Alaska’s harsh and frigid interior, where it can get as cold as minus 50 Fahrenheit (minus 46 degrees Celsius), isn’t where you’d expect an electric school bus to be.
But here’s the #50 bus with a cartoon horse sticker on the side that quietly traverses about 40 miles of snowy and icy roads every day in Tok, taking students to school not far from the Canadian border.
On the day route it works perfectly. But cold temperatures rob electric vehicle batteries of range, preventing No. 50 from taking longer field trips or to Anchorage or Fairbanks.
It’s a problem found by some electric passenger vehicle owners and traffic officials in cold climates around the world. At 20 degrees F (minus 7 C), EVs just don’t go as far as they do at the ideal 70 degrees. Part of this is that keeping passengers warm with conventional technology drains the battery.
As a result, longer rides in the coldest weather can be difficult. Transportation authorities like Chicago, which have committed to electrifying their entire bus fleet by 2040, must take extraordinary steps to keep electric buses charged and on schedule.
Some automakers and drivers worry that reduced battery range in the cold could limit the uptake of electric cars, trucks and buses at a time when emissions from transport must be sharply cut to counteract climate change. There is hope. Scientists are racing to perfect new battery chemistries that don’t lose as much energy in cold weather as today’s lithium-ion systems.
In addition, cars equipped with efficient heat pumps do not lose as much range in the cold.
“Having batteries in cold weather is a problem, and we have a pretty cold climate, one of the coldest in North America,” said Stretch Blackard, owner of Tok Transportation, which contracts with local schools.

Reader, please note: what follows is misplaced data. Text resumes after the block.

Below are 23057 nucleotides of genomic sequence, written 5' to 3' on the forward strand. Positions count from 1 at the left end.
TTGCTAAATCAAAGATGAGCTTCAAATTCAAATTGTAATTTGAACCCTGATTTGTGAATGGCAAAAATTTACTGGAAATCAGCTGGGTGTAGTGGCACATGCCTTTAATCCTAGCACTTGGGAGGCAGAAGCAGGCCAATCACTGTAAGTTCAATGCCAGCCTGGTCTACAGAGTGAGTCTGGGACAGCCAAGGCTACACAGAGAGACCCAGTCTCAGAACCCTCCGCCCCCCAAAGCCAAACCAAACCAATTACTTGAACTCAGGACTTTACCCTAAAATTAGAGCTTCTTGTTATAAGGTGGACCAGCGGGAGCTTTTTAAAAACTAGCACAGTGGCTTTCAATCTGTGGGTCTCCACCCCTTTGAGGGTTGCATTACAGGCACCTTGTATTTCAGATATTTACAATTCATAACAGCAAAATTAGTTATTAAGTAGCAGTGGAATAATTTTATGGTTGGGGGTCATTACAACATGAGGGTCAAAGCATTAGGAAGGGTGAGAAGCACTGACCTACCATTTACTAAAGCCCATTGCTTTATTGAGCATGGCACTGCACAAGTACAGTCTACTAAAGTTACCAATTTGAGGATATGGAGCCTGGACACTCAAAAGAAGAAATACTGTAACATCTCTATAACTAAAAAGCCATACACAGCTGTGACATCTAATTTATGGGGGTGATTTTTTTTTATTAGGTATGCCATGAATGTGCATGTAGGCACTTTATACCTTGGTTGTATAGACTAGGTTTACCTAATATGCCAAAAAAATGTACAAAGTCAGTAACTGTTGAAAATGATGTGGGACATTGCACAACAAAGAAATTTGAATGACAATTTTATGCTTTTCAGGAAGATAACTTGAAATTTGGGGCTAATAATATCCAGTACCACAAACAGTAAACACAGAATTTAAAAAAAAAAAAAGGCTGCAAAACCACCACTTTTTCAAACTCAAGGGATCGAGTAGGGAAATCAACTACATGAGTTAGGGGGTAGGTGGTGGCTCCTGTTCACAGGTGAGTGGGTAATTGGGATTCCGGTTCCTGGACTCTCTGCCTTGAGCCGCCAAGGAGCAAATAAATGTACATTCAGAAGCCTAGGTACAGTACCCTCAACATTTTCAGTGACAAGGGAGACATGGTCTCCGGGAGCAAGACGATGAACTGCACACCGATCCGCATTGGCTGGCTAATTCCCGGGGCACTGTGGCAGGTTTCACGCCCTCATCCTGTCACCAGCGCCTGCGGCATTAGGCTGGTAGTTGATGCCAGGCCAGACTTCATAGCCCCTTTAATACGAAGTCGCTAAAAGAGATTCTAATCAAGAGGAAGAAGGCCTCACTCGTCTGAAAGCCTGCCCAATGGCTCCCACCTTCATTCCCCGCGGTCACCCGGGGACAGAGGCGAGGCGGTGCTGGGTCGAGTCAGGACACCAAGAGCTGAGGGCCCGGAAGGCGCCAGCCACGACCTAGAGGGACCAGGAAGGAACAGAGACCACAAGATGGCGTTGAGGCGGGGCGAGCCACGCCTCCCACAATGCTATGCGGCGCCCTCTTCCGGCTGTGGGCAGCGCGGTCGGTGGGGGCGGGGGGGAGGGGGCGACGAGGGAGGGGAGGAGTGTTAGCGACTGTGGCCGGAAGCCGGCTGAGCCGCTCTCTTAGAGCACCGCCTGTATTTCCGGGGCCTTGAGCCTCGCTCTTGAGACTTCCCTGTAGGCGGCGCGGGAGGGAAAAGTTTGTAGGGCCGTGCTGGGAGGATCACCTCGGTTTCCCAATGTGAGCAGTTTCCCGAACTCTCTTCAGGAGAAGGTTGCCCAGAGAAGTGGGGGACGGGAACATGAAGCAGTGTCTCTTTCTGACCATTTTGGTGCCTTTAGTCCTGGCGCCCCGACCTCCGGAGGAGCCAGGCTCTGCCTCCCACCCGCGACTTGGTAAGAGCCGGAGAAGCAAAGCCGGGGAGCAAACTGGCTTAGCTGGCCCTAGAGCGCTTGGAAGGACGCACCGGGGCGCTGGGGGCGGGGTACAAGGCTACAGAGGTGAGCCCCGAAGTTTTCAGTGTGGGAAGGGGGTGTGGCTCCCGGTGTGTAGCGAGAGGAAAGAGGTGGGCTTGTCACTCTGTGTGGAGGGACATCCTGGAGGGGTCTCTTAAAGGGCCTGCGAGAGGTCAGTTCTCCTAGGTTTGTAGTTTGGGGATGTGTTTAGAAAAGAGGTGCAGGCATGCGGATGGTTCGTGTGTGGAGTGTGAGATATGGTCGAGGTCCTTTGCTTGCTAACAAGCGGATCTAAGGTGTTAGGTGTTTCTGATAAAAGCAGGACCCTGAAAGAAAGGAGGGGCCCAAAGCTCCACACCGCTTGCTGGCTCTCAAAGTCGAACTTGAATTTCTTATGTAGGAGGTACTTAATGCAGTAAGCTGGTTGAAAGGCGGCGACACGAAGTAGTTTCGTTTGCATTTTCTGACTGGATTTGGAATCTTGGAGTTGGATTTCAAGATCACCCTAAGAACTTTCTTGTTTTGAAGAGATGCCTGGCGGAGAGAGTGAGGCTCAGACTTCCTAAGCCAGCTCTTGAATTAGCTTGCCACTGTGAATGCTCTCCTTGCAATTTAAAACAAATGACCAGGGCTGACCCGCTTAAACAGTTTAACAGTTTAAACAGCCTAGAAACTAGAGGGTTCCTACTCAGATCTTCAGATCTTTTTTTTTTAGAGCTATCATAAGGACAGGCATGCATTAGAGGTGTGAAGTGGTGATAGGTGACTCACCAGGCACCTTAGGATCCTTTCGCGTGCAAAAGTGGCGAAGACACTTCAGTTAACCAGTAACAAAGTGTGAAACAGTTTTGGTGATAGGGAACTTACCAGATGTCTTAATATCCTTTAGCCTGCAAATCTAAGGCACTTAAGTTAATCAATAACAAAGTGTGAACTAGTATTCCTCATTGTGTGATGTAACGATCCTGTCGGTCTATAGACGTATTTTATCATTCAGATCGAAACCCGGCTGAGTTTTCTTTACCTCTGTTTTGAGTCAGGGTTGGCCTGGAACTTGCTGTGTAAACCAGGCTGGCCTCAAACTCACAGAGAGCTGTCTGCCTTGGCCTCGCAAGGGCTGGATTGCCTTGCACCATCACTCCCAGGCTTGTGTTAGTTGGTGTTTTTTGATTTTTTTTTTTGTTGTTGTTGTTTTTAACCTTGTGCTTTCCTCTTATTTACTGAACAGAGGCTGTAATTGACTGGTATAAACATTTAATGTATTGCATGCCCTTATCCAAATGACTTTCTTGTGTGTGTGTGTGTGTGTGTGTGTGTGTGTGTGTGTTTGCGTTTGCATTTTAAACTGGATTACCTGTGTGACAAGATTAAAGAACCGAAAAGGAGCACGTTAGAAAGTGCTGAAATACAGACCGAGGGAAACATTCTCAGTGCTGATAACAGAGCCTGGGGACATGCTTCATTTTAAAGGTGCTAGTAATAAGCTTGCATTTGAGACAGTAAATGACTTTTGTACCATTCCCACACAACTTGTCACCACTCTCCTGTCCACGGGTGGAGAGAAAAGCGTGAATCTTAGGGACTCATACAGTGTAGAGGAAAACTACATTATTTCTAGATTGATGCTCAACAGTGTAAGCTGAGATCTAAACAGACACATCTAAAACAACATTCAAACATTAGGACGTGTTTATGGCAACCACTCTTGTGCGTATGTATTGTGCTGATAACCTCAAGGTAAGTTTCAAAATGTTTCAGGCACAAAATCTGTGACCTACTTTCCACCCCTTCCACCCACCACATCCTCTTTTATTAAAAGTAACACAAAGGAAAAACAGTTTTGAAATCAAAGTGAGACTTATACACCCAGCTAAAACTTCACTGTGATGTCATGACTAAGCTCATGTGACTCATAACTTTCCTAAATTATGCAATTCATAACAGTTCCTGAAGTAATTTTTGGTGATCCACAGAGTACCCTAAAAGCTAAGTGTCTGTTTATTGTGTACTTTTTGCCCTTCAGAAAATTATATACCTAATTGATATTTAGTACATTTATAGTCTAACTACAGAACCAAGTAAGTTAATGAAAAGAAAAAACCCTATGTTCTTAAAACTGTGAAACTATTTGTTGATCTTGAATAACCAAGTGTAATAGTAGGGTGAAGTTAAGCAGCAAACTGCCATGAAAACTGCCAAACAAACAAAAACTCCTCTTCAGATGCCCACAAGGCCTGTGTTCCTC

When the temperature drops to zero, his cost of running Tok’s Electrobus doubles. Tok has one of the highest electricity prices in the country.
In the coldest weather, 0 to minus 10 F (minus 18-23 C), the electric bus costs about $1.15 per mile, versus 40 cents per mile for a diesel bus, Blackard said. The cost of the electric bus drops to about 90 cents a mile when it’s warm, but he says the cost makes it useless and he wouldn’t buy another one.
Many private electric vehicle owners are also finding that long-distance travel can be difficult in winter. EVs can lose anywhere from 10% to 36% of their range as many US states experience at least a few cold snaps each winter.
Mark Gendregske, of Alger, Michigan, said things start to get serious when temperatures drop to the 10 to 20F (minus 7 to minus 12C) range. “I typically see more than a 20% decrease in range and charge time,” he said while charging his Kia EV6 in a mall parking lot near Ypsilanti, Michigan. “I’m going from about 250 miles of range to about 200.”
Gendregske, an engineer for an auto parts maker, knew range would drop, so he said that with planning, the Kia EV will still get him where he needs to go, even on a long drive.
However, some owners did not expect such a large drop in winter. Rushit Bhimani, who lives in a northern Detroit suburb, said he sees about 30% less range in his Tesla Model Y when the weather turns cold, from a reported 330 miles per charge to just 230. “They should clarify this one.” , he said while rushing south from Ann Arbor on a trip to Chicago.
About three-quarters of that EV range loss is due to keeping occupants warm, but speed and even highway driving are factors. Some drivers try very hard not to use a lot of heat so they can keep driving, wear gloves or sit in heated seats to conserve energy.
And of course, petrol engines can also lose around 15% of their range in the cold.